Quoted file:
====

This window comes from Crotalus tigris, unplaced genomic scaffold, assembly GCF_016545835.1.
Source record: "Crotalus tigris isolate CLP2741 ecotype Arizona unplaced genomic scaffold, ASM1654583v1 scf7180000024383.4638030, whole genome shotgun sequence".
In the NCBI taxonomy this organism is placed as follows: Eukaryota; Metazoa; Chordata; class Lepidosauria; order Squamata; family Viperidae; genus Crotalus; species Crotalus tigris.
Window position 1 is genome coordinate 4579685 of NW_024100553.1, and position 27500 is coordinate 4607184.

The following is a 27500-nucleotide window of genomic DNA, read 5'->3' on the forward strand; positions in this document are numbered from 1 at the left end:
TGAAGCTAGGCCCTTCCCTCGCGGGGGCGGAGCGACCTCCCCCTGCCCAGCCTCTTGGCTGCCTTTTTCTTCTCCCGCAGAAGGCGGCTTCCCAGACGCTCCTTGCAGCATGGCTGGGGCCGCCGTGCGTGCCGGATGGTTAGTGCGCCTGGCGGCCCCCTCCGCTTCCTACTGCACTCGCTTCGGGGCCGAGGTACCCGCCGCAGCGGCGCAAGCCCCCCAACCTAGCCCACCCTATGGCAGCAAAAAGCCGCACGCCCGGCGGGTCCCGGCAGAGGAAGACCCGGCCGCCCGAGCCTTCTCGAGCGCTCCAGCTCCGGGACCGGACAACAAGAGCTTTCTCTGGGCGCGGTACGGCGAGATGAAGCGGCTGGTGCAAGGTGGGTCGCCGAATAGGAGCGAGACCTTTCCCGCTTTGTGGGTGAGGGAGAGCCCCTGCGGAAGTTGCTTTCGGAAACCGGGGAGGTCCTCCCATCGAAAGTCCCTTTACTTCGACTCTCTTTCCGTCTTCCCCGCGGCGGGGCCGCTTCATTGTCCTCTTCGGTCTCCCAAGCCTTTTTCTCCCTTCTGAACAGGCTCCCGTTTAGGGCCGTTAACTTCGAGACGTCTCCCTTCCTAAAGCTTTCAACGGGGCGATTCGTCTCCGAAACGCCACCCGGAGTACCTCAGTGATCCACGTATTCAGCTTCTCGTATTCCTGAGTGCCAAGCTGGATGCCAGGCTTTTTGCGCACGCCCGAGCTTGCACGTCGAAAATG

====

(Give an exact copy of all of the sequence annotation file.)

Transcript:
This window comes from Crotalus tigris, unplaced genomic scaffold, assembly GCF_016545835.1.
Source record: "Crotalus tigris isolate CLP2741 ecotype Arizona unplaced genomic scaffold, ASM1654583v1 scf7180000024383.4638030, whole genome shotgun sequence".
In the NCBI taxonomy this organism is placed as follows: Eukaryota; Metazoa; Chordata; class Lepidosauria; order Squamata; family Viperidae; genus Crotalus; species Crotalus tigris.
Window position 1 is genome coordinate 4579685 of NW_024100553.1, and position 27500 is coordinate 4607184.

The following is a 27500-nucleotide window of genomic DNA, read 5'->3' on the forward strand; positions in this document are numbered from 1 at the left end:
TGAAGCTAGGCCCTTCCCTCGCGGGGGCGGAGCGACCTCCCCCTGCCCAGCCTCTTGGCTGCCTTTTTCTTCTCCCGCAGAAGGCGGCTTCCCAGACGCTCCTTGCAGCATGGCTGGGGCCGCCGTGCGTGCCGGATGGTTAGTGCGCCTGGCGGCCCCCTCCGCTTCCTACTGCACTCGCTTCGGGGCCGAGGTACCCGCCGCAGCGGCGCAAGCCCCCCAACCTAGCCCACCCTATGGCAGCAAAAAGCCGCACGCCCGGCGGGTCCCGGCAGAGGAAGACCCGGCCGCCCGAGCCTTCTCGAGCGCTCCAGCTCCGGGACCGGACAACAAGAGCTTTCTCTGGGCGCGGTACGGCGAGATGAAGCGGCTGGTGCAAGGTGGGTCGCCGAATAGGAGCGAGACCTTTCCCGCTTTGTGGGTGAGGGAGAGCCCCTGCGGAAGTTGCTTTCGGAAACCGGGGAGGTCCTCCCATCGAAAGTCCCTTTACTTCGACTCTCTTTCCGTCTTCCCCGCGGCGGGGCCGCTTCATTGTCCTCTTCGGTCTCCCAAGCCTTTTTCTCCCTTCTGAACAGGCTCCCGTTTAGGGCCGTTAACTTCGAGACGTCTCCCTTCCTAAAGCTTTCAACGGGGCGATTCGTCTCCGAAACGCCACCCGGAGTACCTCAGTGATCCACGTATTCAGCTTCTCGTATTCCTGAGTGCCAAGCTGGATGCCAGGCTTTTTGCGCACGCCCGAGCTTGCACGTCGAAAATG